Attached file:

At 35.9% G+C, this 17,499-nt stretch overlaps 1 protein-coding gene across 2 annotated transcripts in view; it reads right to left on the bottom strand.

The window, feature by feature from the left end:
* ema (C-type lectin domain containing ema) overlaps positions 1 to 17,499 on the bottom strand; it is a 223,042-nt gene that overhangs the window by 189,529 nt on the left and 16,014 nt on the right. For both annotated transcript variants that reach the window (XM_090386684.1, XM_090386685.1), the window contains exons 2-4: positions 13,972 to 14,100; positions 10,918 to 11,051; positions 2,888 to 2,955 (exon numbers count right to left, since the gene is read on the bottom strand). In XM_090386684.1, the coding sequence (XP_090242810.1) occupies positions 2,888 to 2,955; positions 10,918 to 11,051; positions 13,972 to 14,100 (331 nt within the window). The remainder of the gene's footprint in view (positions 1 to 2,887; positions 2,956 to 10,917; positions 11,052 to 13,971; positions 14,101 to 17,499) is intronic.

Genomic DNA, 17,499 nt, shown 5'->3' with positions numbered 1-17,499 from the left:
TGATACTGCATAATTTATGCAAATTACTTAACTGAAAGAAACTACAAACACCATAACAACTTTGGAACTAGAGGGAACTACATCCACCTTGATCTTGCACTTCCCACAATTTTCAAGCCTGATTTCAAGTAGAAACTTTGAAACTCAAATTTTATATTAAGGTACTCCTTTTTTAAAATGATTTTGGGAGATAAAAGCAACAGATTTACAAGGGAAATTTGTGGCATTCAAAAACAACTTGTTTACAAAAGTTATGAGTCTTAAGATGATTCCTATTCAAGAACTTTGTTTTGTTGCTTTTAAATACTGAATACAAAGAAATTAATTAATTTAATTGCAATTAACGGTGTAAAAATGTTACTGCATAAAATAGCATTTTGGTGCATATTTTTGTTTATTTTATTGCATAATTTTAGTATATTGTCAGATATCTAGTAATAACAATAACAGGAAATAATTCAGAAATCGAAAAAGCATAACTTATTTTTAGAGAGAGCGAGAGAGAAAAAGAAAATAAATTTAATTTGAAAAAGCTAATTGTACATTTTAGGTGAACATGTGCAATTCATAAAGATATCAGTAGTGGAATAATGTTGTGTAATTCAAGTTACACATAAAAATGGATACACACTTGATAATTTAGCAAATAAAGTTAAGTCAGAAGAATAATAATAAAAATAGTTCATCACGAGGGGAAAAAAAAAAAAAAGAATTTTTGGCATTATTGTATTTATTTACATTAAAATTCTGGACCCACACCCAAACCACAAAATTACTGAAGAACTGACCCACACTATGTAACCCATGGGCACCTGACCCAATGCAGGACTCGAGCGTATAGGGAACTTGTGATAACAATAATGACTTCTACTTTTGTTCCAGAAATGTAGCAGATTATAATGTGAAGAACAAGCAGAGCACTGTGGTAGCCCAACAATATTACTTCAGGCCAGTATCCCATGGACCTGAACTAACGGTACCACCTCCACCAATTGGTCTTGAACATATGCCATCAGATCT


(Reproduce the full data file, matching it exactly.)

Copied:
At 35.9% G+C, this 17,499-nt stretch overlaps 1 protein-coding gene across 2 annotated transcripts in view; it reads right to left on the bottom strand.

The window, feature by feature from the left end:
* ema (C-type lectin domain containing ema) overlaps positions 1 to 17,499 on the bottom strand; it is a 223,042-nt gene that overhangs the window by 189,529 nt on the left and 16,014 nt on the right. For both annotated transcript variants that reach the window (XM_090386684.1, XM_090386685.1), the window contains exons 2-4: positions 13,972 to 14,100; positions 10,918 to 11,051; positions 2,888 to 2,955 (exon numbers count right to left, since the gene is read on the bottom strand). In XM_090386684.1, the coding sequence (XP_090242810.1) occupies positions 2,888 to 2,955; positions 10,918 to 11,051; positions 13,972 to 14,100 (331 nt within the window). The remainder of the gene's footprint in view (positions 1 to 2,887; positions 2,956 to 10,917; positions 11,052 to 13,971; positions 14,101 to 17,499) is intronic.

Genomic DNA, 17,499 nt, shown 5'->3' with positions numbered 1-17,499 from the left:
TGATACTGCATAATTTATGCAAATTACTTAACTGAAAGAAACTACAAACACCATAACAACTTTGGAACTAGAGGGAACTACATCCACCTTGATCTTGCACTTCCCACAATTTTCAAGCCTGATTTCAAGTAGAAACTTTGAAACTCAAATTTTATATTAAGGTACTCCTTTTTTAAAATGATTTTGGGAGATAAAAGCAACAGATTTACAAGGGAAATTTGTGGCATTCAAAAACAACTTGTTTACAAAAGTTATGAGTCTTAAGATGATTCCTATTCAAGAACTTTGTTTTGTTGCTTTTAAATACTGAATACAAAGAAATTAATTAATTTAATTGCAATTAACGGTGTAAAAATGTTACTGCATAAAATAGCATTTTGGTGCATATTTTTGTTTATTTTATTGCATAATTTTAGTATATTGTCAGATATCTAGTAATAACAATAACAGGAAATAATTCAGAAATCGAAAAAGCATAACTTATTTTTAGAGAGAGCGAGAGAGAAAAAGAAAATAAATTTAATTTGAAAAAGCTAATTGTACATTTTAGGTGAACATGTGCAATTCATAAAGATATCAGTAGTGGAATAATGTTGTGTAATTCAAGTTACACATAAAAATGGATACACACTTGATAATTTAGCAAATAAAGTTAAGTCAGAAGAATAATAATAAAAATAGTTCATCACGAGGGGAAAAAAAAAAAAAAGAATTTTTGGCATTATTGTATTTATTTACATTAAAATTCTGGACCCACACCCAAACCACAAAATTACTGAAGAACTGACCCACACTATGTAACCCATGGGCACCTGACCCAATGCAGGACTCGAGCGTATAGGGAACTTGTGATAACAATAATGACTTCTACTTTTGTTCCAGAAATGTAGCAGATTATAATGTGAAGAACAAGCAGAGCACTGTGGTAGCCCAACAATATTACTTCAGGCCAGTATCCCATGGACCTGAACTAACGGTACCACCTCCACCAATTGGTCTTGAACATATGCCATCAGATCT